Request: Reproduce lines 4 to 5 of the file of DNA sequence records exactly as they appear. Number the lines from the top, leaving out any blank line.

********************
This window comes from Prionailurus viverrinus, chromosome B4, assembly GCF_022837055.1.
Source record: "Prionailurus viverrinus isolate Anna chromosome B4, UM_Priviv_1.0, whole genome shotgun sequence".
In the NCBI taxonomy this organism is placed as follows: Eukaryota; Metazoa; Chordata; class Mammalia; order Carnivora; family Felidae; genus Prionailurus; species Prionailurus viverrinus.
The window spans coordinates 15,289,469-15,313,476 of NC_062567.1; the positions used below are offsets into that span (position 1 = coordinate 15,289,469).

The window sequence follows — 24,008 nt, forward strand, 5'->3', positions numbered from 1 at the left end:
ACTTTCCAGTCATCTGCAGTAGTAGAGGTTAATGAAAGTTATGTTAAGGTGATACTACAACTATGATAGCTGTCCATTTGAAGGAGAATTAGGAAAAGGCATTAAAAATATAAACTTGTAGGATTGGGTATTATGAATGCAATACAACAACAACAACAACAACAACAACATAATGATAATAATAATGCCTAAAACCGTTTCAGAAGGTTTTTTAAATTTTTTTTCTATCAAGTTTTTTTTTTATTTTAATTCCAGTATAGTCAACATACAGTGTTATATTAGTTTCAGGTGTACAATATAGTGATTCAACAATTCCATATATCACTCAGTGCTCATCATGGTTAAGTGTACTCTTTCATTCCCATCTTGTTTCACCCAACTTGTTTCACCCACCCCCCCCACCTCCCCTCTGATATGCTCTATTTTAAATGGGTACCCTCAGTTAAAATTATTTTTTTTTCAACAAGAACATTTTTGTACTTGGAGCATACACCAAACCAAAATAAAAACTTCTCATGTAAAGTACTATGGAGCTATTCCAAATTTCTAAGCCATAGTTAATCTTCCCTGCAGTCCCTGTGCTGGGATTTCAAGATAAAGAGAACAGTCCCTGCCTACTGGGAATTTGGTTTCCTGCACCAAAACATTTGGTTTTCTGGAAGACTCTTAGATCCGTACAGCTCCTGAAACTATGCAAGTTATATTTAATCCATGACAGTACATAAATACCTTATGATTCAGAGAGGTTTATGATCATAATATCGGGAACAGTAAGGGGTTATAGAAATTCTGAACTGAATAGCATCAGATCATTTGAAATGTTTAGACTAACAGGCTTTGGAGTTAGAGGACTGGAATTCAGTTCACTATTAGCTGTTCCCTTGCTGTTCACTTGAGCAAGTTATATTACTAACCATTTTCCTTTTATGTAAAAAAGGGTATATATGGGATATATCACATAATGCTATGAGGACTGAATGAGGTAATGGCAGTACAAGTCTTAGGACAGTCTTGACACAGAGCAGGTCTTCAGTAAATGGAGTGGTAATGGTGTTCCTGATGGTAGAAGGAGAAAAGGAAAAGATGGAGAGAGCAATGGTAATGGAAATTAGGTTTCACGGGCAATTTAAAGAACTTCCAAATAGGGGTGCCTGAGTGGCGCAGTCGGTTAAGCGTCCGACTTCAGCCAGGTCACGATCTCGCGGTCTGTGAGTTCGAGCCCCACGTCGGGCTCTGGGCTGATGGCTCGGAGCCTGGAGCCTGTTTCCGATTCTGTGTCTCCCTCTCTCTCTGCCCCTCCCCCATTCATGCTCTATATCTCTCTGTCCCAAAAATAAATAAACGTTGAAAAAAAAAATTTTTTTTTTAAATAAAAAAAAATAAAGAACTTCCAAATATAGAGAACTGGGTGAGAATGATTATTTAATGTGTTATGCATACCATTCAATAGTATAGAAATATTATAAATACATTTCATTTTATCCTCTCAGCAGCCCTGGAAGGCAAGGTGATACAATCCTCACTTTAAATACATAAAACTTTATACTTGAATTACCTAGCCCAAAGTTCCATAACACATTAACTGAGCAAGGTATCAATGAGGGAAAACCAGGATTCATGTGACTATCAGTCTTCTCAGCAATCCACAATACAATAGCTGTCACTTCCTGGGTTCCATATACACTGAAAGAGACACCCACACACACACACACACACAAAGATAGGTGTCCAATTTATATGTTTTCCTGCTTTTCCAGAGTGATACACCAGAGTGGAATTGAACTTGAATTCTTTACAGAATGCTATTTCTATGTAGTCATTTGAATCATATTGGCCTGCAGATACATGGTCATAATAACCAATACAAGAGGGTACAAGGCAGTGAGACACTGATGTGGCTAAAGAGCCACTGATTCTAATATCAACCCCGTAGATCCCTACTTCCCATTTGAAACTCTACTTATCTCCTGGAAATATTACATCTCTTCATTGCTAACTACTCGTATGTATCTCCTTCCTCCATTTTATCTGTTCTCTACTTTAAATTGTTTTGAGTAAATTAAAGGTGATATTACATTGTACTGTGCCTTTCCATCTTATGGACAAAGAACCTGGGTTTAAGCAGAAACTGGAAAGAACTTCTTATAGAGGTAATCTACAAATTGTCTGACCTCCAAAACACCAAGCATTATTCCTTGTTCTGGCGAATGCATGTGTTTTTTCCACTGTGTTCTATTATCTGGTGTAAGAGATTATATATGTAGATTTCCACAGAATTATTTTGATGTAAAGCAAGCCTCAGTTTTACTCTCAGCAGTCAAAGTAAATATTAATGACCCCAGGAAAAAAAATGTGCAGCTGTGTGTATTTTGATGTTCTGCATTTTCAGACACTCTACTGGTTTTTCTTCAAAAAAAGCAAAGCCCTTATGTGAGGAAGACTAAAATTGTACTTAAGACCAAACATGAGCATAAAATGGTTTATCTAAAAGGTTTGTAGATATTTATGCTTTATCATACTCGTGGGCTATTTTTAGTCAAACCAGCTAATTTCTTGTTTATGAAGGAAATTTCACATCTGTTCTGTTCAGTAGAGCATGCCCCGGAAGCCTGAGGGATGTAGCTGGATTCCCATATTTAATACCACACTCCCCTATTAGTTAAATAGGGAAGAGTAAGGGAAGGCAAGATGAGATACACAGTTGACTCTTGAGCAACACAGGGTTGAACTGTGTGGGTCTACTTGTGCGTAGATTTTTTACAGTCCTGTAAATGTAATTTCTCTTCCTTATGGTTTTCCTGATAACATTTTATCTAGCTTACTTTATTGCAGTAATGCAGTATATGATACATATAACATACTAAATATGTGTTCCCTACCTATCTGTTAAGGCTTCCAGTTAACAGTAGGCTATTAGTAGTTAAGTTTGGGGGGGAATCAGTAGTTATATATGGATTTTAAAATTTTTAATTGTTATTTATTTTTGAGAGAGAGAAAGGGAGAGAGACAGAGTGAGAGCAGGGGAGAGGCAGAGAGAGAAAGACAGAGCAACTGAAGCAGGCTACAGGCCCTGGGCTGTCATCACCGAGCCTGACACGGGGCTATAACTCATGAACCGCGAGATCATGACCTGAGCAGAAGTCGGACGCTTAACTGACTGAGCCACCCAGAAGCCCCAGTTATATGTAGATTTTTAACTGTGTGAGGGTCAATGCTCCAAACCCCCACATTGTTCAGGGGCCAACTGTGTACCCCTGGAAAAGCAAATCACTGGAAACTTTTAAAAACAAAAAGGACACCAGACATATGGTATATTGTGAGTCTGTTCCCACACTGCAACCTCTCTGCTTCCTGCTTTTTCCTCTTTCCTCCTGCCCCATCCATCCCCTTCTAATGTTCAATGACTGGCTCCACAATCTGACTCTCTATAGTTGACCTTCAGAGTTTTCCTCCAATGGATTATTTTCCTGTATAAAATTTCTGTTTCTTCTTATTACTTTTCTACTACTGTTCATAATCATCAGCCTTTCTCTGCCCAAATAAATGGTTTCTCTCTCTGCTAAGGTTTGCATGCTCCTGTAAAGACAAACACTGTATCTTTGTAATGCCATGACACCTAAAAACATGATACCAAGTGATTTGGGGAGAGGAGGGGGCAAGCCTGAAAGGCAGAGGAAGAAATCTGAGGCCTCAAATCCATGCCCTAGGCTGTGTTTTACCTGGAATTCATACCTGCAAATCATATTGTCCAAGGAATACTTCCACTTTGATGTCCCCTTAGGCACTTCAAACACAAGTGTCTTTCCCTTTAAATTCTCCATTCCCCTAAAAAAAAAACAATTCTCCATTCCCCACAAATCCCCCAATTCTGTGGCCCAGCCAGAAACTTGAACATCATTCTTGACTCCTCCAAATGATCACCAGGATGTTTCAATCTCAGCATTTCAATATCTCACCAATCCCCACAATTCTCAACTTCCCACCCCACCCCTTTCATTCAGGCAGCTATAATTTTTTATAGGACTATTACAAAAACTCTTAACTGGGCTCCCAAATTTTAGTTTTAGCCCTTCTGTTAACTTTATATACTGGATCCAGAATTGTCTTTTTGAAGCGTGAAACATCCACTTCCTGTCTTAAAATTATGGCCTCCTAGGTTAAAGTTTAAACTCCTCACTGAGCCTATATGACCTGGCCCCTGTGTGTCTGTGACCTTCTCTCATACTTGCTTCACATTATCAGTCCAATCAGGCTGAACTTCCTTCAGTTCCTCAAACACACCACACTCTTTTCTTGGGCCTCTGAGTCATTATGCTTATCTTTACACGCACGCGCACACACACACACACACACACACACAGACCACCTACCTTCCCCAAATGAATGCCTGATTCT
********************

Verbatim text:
The window spans coordinates 15,289,469-15,313,476 of NC_062567.1; the positions used below are offsets into that span (position 1 = coordinate 15,289,469).

The window sequence follows — 24,008 nt, forward strand, 5'->3', positions numbered from 1 at the left end: